Medtech outlook 2013: Major environmental factors for the year ahead

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Wall Street analysts released their predictions for the major medical device industry trends of 2013, and the outlook isn’t much to celebrate.

In a report released late last year Leerink Swann analysts outlined a handful of predictions for 2013, generally projecting dampened sales growth and enduring, if not increasing, pricing and reimbursement pressures as frugality continues to drive healthcare.

"Today medtech companies face maturing end-markets, ongoing macroeconomic challenges, and a changing healthcare environment – all of which are likely to pressure growth acceleration prospects broadly speaking," analysts Danielle Antalffy and Richard Newitter wrote.

Challenges in the U.S. economic climate may spur an increase in medtech M&A activity, they added, and investors will look for companies with "exposure to new product cycles and/or faster-growing end-user markets," they added.

This year will also likely see more restructuring efforts and device makers cope with the medical device tax, and perhaps a stronger push into emerging markets in order to make up for the sluggish environment in developed markets.

The Swann analysts broke down their 2013 predictions into 9 parts:

  1. "Top-line growth acceleration in large-cap medtech likely muted" – That means about 3% sales growth for large-cap companies, with the exception of companies like Edwards Lifesciences (NYSE:EW) and Intuitive Surgical (NSDQ:ISRG). Those companies are operating in the transcatheter aortic valve and robot-assisted surgery segments, which the Swann analysts pegged as ones with faster-growing end-user markets.
  2. "More restructuring and op-ex cuts likely in an effort to offset the medtech tax" – Despite the industry’s best efforts device makers will start making their 1st device tax payments as early as this month, and they’re likely to have a hard time passing on that cost to customers given hospitals’ focus on driving down healthcare costs. Large-cap companies may turn to operational cuts, such as layoffs, in order to offset the new cost.
  3. “small-cap medtech path to profitability likely lengthened” – Smaller companies will generally have a tougher time absorbing the new medical device tax, meaning a longer road to profitability and possibly higher interest in selling to a larger company.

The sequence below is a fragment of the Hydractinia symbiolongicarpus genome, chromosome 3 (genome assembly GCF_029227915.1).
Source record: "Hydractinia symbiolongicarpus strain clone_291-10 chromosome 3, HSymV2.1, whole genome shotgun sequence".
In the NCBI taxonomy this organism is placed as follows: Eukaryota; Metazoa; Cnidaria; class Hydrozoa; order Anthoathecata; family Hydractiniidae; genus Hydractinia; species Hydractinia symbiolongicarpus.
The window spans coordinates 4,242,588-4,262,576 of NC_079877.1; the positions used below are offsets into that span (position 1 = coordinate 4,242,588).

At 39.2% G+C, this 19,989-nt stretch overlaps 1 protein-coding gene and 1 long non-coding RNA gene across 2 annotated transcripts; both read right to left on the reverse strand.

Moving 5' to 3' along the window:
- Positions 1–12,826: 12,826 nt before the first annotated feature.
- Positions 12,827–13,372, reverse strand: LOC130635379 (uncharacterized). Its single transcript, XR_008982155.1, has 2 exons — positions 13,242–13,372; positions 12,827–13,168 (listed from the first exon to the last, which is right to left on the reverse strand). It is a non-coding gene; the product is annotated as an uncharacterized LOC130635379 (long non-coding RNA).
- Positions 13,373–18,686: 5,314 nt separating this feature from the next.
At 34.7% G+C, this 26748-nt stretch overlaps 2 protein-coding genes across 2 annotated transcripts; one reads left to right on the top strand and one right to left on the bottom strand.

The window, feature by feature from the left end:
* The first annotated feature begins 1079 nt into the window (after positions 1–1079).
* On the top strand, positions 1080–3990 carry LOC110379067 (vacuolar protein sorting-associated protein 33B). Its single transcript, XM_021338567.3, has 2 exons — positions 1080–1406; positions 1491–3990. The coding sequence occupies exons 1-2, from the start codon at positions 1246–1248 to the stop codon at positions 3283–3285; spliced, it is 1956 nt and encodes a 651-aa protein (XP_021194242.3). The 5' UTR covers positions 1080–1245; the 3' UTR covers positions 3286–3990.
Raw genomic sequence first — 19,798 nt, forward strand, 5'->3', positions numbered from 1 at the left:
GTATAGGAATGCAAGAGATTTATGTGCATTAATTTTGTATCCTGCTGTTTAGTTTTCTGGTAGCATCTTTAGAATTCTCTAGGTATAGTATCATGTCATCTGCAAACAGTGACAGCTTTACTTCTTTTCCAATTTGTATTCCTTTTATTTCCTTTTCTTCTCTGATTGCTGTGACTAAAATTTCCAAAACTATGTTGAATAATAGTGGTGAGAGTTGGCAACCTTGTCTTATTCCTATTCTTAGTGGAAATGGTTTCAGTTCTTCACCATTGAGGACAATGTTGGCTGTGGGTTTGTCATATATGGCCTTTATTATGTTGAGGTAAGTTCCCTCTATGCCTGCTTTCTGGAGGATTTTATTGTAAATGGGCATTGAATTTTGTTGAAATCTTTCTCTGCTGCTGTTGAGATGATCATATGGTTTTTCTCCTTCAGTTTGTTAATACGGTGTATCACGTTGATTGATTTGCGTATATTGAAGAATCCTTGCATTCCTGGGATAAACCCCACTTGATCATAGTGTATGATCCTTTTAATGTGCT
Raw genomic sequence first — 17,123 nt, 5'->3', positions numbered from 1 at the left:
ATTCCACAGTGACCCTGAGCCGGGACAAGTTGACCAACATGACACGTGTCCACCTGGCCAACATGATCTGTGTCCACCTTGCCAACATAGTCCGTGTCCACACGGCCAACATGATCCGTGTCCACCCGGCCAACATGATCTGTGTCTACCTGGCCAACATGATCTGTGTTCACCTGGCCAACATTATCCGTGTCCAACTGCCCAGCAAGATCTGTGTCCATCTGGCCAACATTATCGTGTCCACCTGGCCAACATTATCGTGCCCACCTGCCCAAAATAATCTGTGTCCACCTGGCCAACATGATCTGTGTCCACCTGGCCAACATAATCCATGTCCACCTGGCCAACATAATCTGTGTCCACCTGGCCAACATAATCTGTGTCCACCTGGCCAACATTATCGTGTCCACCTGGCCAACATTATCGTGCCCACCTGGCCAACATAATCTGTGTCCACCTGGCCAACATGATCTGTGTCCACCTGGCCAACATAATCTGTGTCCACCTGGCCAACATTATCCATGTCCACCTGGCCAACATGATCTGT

4. “Industry price/volume/reimbursement pressures unlikely to dissipate and could even intensify” – Major medtech hurdles aren’t going anywhere in 2013, including economic turmoil in Europe, reimbursement pressure, high unemployment and related lack of access to healthcare and more physicians joining hospital groups in order to gain bargaining leverage. Other environmental factors may even get worse, such as the new Medicare cuts included in the fiscal cliff deal, a new Medicare bundled payment imitative that may favor older and cheaper devices, growing price and volume pressures as Accountable Care Organizations look for ways to trim costs from healthcare and a possible increase in scrutiny on procedures deemed controversial or unnecessary.
  5. “Further expansion into faster-growth emerging markets necessary to
    counter slowing growth trends in developed markets”
    – A significant portion of large medtech companies derive between 40%-60% of their revenue from markets outside the U.S., including from the so-called "BRIC" countries of Brazil, Russia, India and China, and those percentages are likely to grow in 2013. This year will likely see more overseas M&A and other measures designed to gain a foothold in emerging markets, including devices tailored to meet local technology and pricing needs.
  6. “Cardiology pricing and procedures likely still under pressure” – The cardiology slump, a major feature of the U.S. healthcare market for the past several years, will keep right on slumping. 2013 will see more declines in the large cardiology markets in the U.S., such as cardiac rhythm management devices and drug-eluting stents. Overseas cardiology markets may make a turnaround from last year’s slide to sees some modest growth this year.
  7. “In orthopedics, at best we expect stable price/volume trends” – The orthopedics market looks to be stagnant for this year as downward pricing pressures look to negate modest volume growth. The orthopedics extremities segment may see above-average growth, but pressure on spinal devices will keep that segment from making any "significant" moves in the next year. Some growth opportunities do exist, such as for MIS spine procedures, and smaller spine companies are poised to continue taking share from the big dogs.
  8. “Higher payout ratios likely on tap” – Device makers this year will likely focus on handing large sums back to shareholders as investors seem to be leaning toward companies with buyback and dividend plans rather than those that put their money back into their business. M&A activity is poised to be the top cash draw for large-cap device makers, but more companies may shift to higher payout strategies.
  9. “‘High growth’ medtech market opportunities are scarce … but ones that
    remain should continue to draw increasing levels of investor attention”
    – Top areas of interest in 2013 include transcatheter valves, left ventricular assist devices, cervical discs, renal denervation and robotics.

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